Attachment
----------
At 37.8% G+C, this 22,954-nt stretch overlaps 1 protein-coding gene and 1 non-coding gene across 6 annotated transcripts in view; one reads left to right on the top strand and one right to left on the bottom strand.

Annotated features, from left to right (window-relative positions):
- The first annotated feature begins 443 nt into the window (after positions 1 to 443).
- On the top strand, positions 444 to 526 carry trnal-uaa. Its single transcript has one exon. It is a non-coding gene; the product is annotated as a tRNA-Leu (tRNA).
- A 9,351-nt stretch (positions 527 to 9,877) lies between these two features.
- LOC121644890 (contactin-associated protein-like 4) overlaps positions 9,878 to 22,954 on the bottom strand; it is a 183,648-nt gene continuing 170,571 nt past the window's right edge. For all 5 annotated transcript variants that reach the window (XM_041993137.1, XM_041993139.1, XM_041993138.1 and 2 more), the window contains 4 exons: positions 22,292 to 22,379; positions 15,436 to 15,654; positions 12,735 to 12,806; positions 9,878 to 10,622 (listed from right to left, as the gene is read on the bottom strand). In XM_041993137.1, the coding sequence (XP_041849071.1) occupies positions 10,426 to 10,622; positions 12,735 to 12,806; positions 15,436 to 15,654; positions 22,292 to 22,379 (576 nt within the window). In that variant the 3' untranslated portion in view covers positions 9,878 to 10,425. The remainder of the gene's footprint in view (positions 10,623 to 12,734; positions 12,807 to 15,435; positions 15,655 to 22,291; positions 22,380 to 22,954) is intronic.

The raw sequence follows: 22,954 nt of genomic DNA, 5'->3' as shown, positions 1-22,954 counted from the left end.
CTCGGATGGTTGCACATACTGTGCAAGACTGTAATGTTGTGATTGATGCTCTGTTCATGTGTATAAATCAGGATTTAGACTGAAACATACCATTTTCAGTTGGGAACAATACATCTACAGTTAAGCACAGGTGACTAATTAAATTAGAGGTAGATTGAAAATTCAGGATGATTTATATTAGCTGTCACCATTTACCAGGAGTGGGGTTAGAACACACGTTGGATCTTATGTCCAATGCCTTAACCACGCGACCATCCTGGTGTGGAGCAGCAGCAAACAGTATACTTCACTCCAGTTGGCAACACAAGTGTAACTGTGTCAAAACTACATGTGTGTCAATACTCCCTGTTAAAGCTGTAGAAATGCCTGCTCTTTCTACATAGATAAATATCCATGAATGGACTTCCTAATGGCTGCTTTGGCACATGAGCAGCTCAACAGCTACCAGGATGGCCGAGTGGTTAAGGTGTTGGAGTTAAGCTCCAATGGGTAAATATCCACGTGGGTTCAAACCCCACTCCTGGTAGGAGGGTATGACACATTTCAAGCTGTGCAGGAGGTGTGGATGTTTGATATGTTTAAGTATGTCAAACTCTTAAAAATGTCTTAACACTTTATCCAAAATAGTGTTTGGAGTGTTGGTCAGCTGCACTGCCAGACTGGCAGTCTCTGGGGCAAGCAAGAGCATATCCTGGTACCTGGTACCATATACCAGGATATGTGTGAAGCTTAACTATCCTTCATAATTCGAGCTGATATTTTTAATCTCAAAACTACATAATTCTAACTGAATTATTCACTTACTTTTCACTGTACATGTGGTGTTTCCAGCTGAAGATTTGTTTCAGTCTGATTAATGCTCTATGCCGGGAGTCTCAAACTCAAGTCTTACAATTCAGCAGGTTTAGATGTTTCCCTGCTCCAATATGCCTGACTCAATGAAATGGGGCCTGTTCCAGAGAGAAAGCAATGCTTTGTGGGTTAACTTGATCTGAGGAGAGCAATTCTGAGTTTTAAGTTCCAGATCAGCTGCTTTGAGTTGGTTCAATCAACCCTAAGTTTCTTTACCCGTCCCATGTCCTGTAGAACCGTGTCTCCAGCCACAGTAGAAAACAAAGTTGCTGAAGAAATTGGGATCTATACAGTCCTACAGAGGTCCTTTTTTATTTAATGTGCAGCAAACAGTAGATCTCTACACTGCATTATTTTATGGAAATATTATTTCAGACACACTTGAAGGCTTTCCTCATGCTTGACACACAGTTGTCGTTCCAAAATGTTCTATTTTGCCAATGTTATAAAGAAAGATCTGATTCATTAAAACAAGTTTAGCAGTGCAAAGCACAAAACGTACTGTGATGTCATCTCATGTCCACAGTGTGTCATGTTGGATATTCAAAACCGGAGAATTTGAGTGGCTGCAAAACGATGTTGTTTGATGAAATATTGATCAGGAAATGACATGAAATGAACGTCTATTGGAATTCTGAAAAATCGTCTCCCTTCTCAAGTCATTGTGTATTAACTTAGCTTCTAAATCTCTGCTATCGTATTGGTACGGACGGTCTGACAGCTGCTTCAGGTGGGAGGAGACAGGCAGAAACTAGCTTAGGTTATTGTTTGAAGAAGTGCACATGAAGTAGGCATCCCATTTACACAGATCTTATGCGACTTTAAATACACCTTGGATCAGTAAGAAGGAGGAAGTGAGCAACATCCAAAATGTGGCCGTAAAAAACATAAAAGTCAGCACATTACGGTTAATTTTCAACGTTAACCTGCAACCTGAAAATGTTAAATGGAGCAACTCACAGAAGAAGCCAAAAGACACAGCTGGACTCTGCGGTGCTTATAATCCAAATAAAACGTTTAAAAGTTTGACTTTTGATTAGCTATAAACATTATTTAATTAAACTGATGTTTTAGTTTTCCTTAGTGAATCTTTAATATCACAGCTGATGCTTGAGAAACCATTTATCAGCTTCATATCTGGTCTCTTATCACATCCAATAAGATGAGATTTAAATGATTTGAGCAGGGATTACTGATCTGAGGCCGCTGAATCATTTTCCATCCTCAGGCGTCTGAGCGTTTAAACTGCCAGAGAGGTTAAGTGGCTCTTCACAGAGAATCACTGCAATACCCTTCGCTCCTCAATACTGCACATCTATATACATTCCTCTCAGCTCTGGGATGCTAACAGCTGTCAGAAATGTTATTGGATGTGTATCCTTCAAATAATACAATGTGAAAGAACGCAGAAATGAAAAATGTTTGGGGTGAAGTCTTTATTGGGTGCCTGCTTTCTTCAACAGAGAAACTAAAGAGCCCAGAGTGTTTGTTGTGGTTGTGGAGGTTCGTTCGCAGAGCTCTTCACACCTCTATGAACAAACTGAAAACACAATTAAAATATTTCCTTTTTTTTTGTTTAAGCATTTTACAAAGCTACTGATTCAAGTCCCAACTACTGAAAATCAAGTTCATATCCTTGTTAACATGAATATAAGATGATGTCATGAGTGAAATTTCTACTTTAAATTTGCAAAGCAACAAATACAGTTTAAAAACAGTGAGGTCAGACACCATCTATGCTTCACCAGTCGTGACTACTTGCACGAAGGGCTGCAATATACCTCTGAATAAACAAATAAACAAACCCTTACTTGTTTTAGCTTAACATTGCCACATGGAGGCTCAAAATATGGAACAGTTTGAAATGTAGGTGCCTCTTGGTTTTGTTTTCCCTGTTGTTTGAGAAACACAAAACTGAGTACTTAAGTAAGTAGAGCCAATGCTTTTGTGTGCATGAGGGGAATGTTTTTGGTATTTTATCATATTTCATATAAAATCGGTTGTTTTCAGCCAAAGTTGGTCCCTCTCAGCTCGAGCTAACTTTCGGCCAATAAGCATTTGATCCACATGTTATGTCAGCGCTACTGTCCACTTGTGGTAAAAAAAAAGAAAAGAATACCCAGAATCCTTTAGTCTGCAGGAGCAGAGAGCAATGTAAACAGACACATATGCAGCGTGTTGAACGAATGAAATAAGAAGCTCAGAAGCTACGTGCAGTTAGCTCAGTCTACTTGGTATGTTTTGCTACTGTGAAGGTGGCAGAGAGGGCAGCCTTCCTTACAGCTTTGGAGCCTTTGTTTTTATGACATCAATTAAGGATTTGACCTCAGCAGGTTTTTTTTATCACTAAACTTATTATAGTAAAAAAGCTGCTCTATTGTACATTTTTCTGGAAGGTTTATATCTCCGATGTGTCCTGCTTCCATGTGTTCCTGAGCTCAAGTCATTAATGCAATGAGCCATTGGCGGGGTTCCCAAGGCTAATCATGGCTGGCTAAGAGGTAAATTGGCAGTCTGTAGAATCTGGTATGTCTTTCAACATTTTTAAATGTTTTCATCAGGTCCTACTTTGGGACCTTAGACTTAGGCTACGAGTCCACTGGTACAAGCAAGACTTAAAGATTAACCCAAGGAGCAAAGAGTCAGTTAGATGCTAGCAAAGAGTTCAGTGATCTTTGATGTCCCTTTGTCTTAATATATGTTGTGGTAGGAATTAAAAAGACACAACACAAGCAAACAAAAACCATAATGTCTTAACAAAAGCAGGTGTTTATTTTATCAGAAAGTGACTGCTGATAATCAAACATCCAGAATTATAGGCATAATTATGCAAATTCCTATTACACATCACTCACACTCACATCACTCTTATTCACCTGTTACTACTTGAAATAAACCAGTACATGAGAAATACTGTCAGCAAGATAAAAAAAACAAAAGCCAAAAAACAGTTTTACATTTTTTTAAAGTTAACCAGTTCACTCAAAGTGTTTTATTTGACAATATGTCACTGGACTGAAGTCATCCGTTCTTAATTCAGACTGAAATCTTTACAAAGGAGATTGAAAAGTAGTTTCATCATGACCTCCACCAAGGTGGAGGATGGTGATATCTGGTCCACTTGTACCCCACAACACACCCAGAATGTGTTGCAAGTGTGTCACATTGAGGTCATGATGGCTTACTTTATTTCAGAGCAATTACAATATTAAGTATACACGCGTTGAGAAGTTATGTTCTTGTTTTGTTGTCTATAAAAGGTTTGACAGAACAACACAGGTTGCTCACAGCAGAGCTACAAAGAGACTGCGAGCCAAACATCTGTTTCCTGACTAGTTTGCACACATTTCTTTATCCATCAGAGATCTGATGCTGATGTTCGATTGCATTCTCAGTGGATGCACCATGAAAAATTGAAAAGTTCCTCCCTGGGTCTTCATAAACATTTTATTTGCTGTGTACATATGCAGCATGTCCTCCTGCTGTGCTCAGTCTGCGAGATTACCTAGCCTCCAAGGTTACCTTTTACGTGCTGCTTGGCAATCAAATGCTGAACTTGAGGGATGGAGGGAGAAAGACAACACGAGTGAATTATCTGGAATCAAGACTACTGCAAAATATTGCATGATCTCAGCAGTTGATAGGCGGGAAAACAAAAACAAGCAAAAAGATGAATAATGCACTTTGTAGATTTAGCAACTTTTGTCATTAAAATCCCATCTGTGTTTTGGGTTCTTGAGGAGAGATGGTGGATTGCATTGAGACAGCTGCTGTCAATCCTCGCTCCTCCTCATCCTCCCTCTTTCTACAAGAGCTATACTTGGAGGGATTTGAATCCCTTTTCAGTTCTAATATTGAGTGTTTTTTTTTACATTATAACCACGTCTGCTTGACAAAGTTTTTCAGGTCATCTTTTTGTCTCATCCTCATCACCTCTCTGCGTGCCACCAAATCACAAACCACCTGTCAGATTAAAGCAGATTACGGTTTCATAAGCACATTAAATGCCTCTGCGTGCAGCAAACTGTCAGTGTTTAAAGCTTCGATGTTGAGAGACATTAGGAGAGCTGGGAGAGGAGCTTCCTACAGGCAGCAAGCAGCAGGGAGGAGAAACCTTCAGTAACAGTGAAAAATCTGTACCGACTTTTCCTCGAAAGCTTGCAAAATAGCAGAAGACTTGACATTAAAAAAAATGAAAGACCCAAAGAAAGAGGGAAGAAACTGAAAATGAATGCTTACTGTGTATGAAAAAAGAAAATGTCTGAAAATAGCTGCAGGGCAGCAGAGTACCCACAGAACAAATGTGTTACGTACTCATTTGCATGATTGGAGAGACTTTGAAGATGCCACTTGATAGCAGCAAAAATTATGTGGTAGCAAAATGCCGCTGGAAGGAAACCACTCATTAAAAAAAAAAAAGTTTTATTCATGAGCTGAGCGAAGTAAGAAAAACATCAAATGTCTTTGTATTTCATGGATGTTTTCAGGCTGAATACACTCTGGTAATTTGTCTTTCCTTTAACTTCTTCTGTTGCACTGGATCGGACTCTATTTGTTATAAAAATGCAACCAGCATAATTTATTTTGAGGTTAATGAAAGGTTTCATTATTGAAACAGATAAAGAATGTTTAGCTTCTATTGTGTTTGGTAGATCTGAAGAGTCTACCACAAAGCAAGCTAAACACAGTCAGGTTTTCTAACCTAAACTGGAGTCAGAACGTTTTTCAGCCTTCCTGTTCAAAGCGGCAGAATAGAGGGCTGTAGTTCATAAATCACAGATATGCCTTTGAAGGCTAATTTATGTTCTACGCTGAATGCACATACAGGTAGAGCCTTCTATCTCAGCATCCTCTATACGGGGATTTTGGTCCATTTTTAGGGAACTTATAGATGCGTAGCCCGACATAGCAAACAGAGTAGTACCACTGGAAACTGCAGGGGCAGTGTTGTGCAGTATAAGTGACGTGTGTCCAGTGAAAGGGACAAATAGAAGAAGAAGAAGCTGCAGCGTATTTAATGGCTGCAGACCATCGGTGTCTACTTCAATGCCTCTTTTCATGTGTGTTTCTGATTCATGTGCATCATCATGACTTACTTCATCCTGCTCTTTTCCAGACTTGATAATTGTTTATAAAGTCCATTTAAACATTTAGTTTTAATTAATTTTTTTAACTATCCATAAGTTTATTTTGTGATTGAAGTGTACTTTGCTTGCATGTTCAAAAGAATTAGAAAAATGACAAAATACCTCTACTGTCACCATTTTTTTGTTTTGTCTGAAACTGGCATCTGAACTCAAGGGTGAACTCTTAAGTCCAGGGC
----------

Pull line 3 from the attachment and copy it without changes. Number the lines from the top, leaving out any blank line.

- The first annotated feature begins 443 nt into the window (after positions 1 to 443).